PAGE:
On the pitching side of things, Pittsburgh surprised most of the baseball establishment by releasing their resident closer, Matt Capps, rather than offering him arbitration. Capps had a bad season in '09, but was as young and talented as any reliever in the organization. Huntington, however, figured the money he would earn in arbitration (probably as much as $5 Million) could be better spent somewhere else. The bullpen will undoubtedly be a major issue again in 2010.

The rotation, however, has some promise. While Pittsburgh still lacks a true frontline starter, the trio of Maholm, Zach Duke, and Ross Ohlendorf will provide more reliable innings than any Pirates rotation in a long while. And the organization finally has some depth to offer for the remaining spots, as Veal, Lincoln, Moskos, Morton, Kevin Hart, and Daniel McCutchen will all get a long look during Spring Training.

Having accumulated a admirable number of talented pieces, Huntington is now faced with the more daunting task of figuring out whether or not those pieces will develop as he'd hoped. That remains to be seen. Wise decisions will need to be made by the front office and the on-field staff to assist in their development.

Huntington seems to have no sense of urgency, which is probably a good thing. He will not rush his best prospects, guys like McCutchen and Alvarez. Even if everything goes exceptionally well, I don't expect 2010 will be the year the Pirates break the curse, but they could very well bypass Houston or Cincinnati (or both) and at least save themselves from a fourth consecutive last place finish.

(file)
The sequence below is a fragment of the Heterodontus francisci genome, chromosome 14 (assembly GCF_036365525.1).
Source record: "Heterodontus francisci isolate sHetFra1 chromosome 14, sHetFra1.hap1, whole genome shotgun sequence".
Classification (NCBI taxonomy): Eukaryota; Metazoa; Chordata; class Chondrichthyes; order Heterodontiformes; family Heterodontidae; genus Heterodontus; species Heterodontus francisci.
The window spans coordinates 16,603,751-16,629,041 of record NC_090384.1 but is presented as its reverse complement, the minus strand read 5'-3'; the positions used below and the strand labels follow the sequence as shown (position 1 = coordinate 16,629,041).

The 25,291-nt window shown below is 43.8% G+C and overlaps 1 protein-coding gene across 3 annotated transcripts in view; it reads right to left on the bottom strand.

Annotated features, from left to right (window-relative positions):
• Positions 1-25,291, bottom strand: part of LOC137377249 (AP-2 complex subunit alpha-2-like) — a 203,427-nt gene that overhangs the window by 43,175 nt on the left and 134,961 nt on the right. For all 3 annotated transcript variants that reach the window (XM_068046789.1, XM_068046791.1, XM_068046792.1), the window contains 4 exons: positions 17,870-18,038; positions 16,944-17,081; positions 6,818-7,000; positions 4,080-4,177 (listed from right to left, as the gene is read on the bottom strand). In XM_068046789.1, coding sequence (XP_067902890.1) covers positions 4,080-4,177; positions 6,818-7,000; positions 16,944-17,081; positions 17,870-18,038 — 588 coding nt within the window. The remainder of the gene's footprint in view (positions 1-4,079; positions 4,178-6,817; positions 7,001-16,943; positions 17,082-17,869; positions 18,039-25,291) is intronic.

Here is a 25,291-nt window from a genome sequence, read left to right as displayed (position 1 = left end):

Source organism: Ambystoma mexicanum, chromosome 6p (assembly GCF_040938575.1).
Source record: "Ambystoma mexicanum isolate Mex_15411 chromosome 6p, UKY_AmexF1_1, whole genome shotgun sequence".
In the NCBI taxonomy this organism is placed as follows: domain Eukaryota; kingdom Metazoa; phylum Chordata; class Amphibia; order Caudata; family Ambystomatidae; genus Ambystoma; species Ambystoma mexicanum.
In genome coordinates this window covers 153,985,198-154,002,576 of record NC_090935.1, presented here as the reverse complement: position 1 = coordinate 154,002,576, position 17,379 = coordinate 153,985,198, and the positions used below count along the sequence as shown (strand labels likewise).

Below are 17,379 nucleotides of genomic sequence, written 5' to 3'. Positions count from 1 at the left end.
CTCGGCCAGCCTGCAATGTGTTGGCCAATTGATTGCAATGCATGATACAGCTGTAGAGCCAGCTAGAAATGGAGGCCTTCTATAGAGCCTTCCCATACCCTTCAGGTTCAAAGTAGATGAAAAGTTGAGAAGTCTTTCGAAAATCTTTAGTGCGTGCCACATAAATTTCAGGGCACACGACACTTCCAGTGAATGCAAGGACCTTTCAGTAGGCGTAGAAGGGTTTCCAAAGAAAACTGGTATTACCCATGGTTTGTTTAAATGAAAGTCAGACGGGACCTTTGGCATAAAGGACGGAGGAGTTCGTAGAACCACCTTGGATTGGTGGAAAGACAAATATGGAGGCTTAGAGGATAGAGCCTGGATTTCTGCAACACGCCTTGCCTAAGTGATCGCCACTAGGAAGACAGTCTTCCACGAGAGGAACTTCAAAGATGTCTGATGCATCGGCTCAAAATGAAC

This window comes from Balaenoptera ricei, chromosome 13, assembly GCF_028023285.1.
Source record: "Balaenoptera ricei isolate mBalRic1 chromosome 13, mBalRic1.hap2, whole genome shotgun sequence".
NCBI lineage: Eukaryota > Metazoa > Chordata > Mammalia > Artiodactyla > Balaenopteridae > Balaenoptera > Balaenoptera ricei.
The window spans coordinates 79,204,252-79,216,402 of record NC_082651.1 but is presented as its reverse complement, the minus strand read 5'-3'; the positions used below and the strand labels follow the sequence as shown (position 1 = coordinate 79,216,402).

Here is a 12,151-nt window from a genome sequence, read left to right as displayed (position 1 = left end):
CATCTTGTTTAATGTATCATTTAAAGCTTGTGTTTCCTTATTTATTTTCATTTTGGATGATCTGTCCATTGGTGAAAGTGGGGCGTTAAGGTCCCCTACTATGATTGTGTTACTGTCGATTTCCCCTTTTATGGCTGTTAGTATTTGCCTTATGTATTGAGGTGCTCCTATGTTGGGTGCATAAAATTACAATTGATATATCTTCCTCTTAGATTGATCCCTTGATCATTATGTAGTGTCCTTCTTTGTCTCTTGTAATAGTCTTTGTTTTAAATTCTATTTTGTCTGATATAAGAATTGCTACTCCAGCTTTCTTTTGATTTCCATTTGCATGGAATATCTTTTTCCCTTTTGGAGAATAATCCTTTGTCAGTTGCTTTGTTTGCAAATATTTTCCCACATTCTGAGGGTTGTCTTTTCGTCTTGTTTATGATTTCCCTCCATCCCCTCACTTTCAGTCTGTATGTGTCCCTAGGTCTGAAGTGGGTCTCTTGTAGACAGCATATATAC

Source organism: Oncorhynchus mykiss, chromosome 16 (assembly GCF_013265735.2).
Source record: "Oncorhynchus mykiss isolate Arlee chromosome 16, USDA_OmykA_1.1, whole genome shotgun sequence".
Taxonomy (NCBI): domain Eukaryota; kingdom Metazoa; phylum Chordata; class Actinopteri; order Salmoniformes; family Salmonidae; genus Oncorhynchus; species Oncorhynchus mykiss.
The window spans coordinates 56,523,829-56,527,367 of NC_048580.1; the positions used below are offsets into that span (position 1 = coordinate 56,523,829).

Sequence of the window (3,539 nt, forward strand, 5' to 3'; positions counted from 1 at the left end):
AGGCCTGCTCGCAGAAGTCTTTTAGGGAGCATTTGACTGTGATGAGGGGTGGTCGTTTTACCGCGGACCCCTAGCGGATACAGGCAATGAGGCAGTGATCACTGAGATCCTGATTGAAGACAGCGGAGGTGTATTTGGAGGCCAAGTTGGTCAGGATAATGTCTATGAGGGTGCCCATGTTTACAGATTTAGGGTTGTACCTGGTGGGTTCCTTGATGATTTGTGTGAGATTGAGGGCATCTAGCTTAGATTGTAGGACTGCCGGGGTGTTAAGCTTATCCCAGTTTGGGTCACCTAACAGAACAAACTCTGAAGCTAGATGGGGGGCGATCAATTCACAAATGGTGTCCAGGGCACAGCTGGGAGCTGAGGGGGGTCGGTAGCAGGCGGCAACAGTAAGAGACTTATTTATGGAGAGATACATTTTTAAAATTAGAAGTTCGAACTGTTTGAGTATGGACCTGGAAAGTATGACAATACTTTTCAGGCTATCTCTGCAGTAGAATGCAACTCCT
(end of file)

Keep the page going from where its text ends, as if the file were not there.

Projected 2010 Opening Day Roster:

CF Andrew McCutchen (R)
2B Akinor Iwamura (L)
RF Garrett Jones (L)
C Ryan Doumit (S)
3B Andy LaRoche (R)
1B Jeff Clement (L)
SS Bobby Crosby (R)
LF Lastings Milledge (R)
SP Paul Maholm (L)

SP Zach Duke (L)
SP Ross Ohlendorf (R)
SP Donnie Veal (L)
SP Kevin Hart (R)

CL Joel Hanrahan (R)
SU Steven Jackson (R)
SU Javier Lopez (L)
MR Evan Meek (R)
MR Jose Ascanio (R)
SWING Charlie Morton (R)

C Jason Jaramillo (S)
IF Ronny Cedeno (R)
IF Ramon Vazquez (L)
1B/OF Steven Pearce (R)
2B/OF Delwyn Young (S)
OF Brandon Moss (L)